Friday, 10 November 2006: 9:30 AM
St. Louis AB (Adam's Mark Hotel)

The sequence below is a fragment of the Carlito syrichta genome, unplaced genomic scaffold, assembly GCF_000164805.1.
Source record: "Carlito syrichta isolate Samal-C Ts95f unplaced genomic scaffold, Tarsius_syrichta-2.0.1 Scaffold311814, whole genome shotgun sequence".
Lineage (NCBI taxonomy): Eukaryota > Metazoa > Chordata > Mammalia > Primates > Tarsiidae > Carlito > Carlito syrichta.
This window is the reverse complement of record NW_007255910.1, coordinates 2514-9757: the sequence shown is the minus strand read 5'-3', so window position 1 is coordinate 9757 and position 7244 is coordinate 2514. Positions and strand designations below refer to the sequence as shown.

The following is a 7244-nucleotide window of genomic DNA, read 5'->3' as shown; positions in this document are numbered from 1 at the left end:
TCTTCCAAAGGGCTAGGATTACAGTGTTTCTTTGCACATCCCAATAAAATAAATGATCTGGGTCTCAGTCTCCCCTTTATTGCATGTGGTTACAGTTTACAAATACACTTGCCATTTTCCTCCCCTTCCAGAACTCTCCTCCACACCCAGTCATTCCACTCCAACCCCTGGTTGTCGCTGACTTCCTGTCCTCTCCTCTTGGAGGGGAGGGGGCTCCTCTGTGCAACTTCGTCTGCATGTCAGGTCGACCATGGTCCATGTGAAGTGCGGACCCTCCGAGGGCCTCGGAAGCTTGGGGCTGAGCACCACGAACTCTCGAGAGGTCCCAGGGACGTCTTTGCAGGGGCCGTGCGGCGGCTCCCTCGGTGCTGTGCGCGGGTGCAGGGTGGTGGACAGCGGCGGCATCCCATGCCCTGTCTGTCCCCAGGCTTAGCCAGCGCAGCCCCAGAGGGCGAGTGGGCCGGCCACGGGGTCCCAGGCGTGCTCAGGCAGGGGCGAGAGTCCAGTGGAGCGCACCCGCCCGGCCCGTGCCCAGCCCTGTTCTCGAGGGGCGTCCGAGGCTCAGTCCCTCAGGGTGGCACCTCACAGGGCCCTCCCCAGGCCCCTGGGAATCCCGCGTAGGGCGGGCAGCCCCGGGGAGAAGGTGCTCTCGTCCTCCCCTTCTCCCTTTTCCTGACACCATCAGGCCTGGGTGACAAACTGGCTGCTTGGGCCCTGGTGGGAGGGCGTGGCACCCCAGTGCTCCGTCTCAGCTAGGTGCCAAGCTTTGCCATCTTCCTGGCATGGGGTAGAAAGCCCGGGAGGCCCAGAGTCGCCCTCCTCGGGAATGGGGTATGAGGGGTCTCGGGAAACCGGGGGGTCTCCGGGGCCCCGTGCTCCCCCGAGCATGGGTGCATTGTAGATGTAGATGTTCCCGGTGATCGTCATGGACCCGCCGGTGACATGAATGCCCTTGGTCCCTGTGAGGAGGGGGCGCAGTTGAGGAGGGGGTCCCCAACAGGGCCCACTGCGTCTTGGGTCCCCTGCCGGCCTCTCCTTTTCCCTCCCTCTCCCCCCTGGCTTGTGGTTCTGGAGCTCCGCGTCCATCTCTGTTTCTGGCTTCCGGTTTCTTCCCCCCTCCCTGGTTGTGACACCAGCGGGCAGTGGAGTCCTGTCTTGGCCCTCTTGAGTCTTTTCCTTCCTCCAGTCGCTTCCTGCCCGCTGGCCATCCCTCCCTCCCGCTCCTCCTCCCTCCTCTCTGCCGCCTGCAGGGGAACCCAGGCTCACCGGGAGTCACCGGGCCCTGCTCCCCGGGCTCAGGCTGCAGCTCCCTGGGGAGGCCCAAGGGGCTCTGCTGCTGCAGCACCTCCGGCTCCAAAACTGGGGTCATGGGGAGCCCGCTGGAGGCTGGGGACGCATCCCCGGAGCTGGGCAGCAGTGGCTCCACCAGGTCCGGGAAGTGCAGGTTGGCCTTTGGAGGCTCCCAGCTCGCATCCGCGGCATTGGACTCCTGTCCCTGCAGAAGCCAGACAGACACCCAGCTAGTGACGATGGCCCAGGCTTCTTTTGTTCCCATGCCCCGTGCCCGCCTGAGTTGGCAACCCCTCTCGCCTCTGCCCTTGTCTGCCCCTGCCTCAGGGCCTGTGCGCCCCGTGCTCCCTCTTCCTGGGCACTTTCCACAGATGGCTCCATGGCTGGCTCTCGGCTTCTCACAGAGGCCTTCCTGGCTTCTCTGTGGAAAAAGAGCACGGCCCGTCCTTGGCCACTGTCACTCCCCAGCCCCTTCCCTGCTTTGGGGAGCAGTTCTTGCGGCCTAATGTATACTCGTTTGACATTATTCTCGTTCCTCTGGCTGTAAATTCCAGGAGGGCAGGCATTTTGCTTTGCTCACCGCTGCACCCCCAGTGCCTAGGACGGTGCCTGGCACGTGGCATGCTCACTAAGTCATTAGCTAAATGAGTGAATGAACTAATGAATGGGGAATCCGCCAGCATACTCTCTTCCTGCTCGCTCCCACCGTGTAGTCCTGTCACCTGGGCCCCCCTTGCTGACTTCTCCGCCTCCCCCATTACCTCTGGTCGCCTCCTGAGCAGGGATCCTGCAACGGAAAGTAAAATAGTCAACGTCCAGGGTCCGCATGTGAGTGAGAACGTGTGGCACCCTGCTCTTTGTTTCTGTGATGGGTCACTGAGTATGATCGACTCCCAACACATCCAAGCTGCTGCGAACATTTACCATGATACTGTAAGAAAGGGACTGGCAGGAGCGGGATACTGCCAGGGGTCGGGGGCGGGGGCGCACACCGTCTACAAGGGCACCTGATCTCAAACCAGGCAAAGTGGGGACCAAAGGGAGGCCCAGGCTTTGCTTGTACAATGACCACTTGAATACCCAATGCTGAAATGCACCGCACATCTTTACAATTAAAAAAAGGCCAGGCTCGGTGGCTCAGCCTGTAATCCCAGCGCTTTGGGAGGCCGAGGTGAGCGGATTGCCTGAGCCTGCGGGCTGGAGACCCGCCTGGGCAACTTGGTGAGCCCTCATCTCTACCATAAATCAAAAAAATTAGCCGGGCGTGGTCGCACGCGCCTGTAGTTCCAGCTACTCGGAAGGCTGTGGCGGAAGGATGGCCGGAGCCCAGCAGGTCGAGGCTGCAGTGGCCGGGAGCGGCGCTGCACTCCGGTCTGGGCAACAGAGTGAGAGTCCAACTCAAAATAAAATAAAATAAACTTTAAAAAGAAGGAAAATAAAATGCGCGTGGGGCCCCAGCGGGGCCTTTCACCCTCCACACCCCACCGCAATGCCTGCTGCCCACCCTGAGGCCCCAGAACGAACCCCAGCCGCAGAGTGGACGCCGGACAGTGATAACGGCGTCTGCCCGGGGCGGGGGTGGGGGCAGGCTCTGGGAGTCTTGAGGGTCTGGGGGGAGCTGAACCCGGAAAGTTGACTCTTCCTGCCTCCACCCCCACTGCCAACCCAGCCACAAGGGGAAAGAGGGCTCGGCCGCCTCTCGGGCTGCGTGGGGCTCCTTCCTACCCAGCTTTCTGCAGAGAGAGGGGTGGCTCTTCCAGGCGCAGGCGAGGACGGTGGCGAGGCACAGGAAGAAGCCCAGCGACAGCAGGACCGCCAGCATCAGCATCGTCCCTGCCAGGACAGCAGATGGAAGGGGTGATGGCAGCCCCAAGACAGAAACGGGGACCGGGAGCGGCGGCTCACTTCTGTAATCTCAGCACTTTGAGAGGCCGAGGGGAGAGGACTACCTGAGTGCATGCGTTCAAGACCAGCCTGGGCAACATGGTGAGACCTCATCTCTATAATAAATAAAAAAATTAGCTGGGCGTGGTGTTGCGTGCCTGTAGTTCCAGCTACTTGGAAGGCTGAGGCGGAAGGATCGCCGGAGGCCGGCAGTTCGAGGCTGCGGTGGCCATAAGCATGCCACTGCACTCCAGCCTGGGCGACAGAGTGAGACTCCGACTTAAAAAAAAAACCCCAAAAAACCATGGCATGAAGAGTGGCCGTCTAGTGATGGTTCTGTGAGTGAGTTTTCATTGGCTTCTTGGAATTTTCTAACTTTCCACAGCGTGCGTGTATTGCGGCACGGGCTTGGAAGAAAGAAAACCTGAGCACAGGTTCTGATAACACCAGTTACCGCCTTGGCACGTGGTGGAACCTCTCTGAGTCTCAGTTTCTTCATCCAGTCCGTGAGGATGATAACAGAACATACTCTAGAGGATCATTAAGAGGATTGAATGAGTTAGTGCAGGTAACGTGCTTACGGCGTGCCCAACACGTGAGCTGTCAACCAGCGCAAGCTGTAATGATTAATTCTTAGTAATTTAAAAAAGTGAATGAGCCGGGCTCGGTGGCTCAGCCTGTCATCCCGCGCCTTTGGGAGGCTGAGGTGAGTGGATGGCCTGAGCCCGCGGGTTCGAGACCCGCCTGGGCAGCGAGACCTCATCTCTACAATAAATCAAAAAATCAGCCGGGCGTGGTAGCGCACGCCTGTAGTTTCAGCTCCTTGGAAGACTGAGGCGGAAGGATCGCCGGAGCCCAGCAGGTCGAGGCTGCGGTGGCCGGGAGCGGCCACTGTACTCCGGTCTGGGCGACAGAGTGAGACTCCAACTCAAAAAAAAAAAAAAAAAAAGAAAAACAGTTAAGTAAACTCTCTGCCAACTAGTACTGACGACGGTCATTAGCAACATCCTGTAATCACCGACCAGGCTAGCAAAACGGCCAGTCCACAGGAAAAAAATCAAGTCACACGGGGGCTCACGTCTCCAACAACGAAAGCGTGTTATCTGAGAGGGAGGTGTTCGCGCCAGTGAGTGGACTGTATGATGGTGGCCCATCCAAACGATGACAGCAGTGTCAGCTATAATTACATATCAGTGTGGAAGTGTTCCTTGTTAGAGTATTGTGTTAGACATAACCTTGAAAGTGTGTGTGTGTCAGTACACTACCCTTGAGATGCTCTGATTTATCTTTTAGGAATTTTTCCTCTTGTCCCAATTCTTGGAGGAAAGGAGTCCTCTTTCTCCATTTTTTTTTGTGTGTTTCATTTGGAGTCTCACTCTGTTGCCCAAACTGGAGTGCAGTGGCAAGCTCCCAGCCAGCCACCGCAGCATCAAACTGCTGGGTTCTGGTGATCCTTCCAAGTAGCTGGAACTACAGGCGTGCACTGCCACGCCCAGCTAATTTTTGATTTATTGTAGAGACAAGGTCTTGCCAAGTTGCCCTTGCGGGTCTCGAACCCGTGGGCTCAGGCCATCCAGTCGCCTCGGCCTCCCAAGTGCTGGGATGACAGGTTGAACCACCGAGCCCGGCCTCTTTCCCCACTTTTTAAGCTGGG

A nested grid nonhydrostatic model (PSU/NCAR MM5 version 3.6.3) was used to simulate tornadoes, which occurred in Saga Prefecture, southwest of Fukuoka, Japan, on 27 June 2004. The model was initialized with objective analysis data. The model succeeded in simulating several weak tornadoes and their parent storm. One supercell storm and one supercell-like storm were generated in the frontal zone and those cells merged into a large single supercell. After the merger, the supercell intensified and generated some tornadoes. The storm exhibited features below; the presence of a persistent mesocyclone (vertical vorticity > 0.01 /s) within the updraft region and the hook-shaped or S-shaped structures. We focused on the strongest developed tornado. The significantly developed vertical vortex advected the condensate cyclonically from the main precipitating area extending northwest of the tornado vortex. This feature of the simulated tornado corresponded closely with a fine structure of tornadoes observed by mobile Doppler radar in the United States (Wurman and Gill 2000, Bluestein et al. 2003). The maxima of horizontal wind speed and vertical vorticity of the vortex near the surface were 37 m/s and 0.58 /s, respectively. These values exceed the threshold of the F1 tornado. The tornadogenesis occurred when the mesocyclone associated with the supercell-like storm was colocated with a low-level vortex. We found that there were two different generating processes for the low-level vortex. One is the tilting of the horizontal vortex, and the other is the horizontal shear instability. The low-level vortex was subsequently stretched by the strong updraft at low-levels, and then developed into the tornado vortex.
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